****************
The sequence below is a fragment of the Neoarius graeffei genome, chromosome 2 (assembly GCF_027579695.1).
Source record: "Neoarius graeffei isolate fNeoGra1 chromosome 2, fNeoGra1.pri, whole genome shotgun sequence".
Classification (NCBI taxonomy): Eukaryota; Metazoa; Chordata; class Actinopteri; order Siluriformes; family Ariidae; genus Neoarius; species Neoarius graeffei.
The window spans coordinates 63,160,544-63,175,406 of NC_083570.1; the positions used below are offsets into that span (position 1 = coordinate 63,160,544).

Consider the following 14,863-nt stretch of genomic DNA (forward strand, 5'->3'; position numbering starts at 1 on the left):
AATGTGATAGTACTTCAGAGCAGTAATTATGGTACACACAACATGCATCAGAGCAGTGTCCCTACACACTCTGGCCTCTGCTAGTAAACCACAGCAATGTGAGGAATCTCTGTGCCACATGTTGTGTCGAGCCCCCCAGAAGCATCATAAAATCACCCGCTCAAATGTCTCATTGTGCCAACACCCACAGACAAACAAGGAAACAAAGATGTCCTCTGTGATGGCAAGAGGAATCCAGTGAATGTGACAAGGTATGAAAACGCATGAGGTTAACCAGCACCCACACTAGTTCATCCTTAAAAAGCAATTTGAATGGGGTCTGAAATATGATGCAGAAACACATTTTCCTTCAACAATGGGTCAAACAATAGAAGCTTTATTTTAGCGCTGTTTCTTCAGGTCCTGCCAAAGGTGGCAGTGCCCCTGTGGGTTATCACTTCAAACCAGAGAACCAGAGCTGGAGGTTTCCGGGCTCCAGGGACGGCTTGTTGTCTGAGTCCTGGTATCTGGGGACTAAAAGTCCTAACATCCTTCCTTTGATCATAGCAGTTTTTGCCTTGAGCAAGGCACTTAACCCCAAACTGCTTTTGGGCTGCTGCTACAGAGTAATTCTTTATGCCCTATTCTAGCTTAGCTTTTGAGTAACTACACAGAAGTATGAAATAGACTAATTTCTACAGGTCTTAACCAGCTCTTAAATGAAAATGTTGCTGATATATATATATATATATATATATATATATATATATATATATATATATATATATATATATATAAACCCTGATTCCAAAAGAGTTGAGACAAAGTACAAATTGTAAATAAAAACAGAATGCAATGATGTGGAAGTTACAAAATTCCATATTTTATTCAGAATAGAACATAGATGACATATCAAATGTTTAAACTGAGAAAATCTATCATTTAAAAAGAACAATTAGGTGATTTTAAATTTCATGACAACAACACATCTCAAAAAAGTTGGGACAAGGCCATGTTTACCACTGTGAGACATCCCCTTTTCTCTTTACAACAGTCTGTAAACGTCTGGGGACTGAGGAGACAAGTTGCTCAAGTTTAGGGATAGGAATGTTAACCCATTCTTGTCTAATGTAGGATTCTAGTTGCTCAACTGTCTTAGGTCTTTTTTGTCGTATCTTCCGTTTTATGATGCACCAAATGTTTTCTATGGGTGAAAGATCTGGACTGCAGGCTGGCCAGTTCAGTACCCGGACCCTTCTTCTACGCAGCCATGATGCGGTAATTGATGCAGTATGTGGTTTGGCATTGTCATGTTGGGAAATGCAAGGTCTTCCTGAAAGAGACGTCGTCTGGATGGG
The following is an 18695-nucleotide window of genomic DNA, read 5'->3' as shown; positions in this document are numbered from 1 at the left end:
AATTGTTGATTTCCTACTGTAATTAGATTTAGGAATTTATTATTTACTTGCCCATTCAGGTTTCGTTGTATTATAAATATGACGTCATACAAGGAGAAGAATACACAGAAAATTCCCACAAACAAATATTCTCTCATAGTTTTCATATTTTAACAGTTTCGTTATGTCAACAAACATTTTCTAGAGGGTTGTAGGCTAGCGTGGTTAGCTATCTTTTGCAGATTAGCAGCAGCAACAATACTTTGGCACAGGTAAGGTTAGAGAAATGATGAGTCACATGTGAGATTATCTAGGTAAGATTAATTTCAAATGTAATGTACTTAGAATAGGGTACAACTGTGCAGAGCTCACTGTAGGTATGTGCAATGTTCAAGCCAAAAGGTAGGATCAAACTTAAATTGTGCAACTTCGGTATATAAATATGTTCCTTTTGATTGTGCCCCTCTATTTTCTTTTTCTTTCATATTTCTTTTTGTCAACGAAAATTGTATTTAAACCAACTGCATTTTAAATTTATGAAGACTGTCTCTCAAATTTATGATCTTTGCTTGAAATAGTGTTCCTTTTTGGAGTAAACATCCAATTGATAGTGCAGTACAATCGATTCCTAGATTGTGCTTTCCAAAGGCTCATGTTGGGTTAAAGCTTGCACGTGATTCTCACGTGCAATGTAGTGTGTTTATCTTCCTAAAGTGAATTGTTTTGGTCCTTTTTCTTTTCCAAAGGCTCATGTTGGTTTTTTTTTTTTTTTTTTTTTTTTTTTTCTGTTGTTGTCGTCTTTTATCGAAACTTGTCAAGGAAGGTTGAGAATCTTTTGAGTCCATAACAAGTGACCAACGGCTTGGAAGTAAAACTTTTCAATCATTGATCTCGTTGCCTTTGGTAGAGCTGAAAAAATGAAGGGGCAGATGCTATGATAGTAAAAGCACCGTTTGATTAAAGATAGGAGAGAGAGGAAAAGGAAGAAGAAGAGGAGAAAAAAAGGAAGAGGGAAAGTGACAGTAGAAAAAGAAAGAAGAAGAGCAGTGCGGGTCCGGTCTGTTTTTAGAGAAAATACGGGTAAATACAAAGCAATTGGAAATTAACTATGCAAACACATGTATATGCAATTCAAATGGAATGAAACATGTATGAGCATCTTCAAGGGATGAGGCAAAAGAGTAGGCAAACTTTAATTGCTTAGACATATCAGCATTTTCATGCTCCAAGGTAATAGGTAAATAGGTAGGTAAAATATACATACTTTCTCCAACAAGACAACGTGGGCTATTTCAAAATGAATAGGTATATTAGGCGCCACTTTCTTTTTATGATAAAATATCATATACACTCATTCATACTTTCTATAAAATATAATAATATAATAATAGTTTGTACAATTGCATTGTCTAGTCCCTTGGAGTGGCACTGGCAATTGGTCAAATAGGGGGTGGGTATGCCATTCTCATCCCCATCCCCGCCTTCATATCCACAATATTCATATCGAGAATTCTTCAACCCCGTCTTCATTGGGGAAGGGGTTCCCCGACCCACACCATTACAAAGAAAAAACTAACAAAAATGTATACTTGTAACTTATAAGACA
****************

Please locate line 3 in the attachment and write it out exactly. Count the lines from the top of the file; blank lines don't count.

Classification (NCBI taxonomy): Eukaryota; Metazoa; Chordata; class Actinopteri; order Siluriformes; family Ariidae; genus Neoarius; species Neoarius graeffei.